Color Trademarks and Decision 486 of the Andean Community

July 2020

The Andean Community Court of Justice confirmed that, based on Decision 486, color can be protected as a trademark, provided that it is contained within a particular (and not necessarily distinctive) form. In this brief note we discuss the details of this interesting resolution.

The Andean Community Court of Justice, in a recent ruling, confirmed the decision taken by the Colombian Patent and Trademark Office (the “Super”) to register the pink color mark (Pantone 183 C) to a carbonated beverage of the company POSTOBÓN for “mineral and carbonated waters and other non-alcoholic beverages; apple flavor ”.

Imagen que contiene taza, tabla, vidrio, botella Descripción generada automáticamente

The basic argument of the appellant was that the shapes delimiting the color of the trademark are usual and therefore lack distinctiveness, not being able to endow the color with any particularity. He also claimed that the requested color is characteristic of the oxidation process of the apple and that, therefore, it is necessary for the marketing of apple drinks.

The attorneys defending the position of the Colombian State argued that the pink color (Pantone 183c) was not a necessary color to identify the product in the market and that such color, being contained within a particular shape, acquires, as a whole, distinctiveness.

The Andean Court, not getting into the analysis of the subjective assessment made by the Super – since that is not its role in the context of the appeal brought by the opponent- ruled that the Colombian state had not broken the Andean legal system stipulating that a trademark must meet two requirements: distinctiveness and capacity of being graphically represented. Consequently, a color can turn distinctive  as long as it is contained within a two-dimensional form which allows the average consumer to differentiate it from other products.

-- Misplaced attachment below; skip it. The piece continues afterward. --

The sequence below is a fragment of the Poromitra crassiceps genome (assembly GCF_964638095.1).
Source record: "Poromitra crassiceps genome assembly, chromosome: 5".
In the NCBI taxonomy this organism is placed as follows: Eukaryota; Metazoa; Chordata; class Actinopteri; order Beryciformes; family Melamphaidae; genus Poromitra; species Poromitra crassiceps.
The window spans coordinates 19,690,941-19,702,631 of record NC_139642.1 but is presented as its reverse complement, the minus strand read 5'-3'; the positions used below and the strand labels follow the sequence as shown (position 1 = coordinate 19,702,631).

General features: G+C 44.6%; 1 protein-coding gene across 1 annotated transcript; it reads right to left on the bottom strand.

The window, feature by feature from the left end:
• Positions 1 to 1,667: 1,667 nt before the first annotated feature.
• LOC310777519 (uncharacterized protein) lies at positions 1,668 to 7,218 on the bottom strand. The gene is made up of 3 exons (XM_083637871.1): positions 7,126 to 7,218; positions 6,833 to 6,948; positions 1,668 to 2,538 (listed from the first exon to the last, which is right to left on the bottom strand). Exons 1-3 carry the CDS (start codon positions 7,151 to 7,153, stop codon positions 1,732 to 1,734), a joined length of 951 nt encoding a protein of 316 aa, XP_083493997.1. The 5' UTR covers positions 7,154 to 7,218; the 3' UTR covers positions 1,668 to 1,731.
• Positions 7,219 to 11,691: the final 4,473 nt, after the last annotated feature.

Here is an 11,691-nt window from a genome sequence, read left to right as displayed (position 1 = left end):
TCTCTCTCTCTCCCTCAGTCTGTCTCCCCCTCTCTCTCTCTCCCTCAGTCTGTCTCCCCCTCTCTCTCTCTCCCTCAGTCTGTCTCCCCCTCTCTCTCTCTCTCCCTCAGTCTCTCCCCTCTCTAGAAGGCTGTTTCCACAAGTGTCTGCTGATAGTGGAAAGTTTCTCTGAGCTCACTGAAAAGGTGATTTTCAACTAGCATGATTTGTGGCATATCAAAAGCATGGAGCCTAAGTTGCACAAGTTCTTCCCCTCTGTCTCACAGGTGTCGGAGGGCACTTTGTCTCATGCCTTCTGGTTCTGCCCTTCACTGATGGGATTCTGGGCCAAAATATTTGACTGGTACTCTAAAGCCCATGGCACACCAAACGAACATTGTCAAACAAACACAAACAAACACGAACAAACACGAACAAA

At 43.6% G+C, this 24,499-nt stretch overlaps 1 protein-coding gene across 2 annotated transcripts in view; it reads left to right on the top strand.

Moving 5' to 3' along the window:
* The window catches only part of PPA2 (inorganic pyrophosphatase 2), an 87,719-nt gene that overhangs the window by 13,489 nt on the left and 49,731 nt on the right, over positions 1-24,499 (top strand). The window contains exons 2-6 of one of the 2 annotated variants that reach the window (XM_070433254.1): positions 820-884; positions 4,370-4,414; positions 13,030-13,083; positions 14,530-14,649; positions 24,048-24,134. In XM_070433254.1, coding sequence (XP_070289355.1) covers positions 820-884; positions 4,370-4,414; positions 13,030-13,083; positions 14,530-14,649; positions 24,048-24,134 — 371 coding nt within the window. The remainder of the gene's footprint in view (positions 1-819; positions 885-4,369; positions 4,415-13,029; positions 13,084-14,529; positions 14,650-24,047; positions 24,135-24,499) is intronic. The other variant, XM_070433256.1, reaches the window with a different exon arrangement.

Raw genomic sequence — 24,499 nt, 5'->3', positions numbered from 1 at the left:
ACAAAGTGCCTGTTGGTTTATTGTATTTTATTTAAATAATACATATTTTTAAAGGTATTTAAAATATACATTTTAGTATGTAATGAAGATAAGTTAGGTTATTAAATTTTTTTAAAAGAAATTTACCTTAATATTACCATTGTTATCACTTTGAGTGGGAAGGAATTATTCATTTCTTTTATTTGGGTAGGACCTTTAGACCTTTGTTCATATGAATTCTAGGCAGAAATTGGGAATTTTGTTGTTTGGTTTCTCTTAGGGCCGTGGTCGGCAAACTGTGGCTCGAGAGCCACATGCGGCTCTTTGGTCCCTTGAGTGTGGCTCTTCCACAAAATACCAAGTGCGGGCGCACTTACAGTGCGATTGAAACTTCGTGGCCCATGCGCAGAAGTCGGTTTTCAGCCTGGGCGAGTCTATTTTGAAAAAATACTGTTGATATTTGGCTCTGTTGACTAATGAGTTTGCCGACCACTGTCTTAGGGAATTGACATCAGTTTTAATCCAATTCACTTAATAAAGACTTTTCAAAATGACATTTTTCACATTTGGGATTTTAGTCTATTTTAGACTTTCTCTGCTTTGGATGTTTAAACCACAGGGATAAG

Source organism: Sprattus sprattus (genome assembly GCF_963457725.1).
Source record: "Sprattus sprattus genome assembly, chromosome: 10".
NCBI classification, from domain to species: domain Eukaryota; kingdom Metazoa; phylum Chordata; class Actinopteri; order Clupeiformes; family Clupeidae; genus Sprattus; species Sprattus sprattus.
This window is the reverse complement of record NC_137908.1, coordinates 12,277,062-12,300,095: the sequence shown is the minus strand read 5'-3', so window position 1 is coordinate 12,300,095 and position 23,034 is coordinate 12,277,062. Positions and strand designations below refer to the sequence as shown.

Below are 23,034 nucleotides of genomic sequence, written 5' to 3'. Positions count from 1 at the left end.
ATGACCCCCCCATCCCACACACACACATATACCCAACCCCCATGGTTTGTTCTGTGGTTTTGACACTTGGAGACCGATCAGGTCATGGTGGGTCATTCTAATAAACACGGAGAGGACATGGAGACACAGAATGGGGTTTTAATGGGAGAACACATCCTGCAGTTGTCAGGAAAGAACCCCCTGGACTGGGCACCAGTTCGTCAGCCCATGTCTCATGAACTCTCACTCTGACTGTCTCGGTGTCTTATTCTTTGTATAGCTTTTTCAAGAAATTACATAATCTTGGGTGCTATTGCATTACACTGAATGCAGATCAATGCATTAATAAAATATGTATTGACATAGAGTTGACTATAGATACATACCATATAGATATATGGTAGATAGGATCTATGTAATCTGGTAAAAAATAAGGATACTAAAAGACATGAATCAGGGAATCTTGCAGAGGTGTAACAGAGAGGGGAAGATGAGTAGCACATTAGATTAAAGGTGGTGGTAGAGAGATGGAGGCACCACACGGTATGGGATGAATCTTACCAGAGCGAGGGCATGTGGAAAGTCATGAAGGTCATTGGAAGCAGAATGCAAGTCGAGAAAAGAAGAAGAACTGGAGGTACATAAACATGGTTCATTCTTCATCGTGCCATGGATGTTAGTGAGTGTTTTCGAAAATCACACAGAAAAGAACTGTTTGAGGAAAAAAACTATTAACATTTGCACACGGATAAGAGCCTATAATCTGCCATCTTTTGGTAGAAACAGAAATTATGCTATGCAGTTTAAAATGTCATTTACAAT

The Andean Court also recalled that it is not required that the shape containing the color be distinctive, nor that the color itself has acquired distinctiveness prior to the filing of the application. With the exception, obviously, of cases in which the color fails to distinguish the products, such as a color that represents the product (for example, the color white to identify milk).

The key point of this resolution is that it confirms that Decision 486 of the Andean Community allows the filing of non-traditional marks such as, in this case, color marks, defining its limits and requirements. In any event, it will be necessary to pay attention to the scope of protection that a brand such as this one is granted in court, since the requirement that color be contained within a certain form may limit substantially the scope of protection of the trademark, not reaching perhaps products that, sharing color, have different shapes. We will be monitor this and will keep you posted of further developments

Hugo Andrés Obregón Arámbula / Eduardo Zamora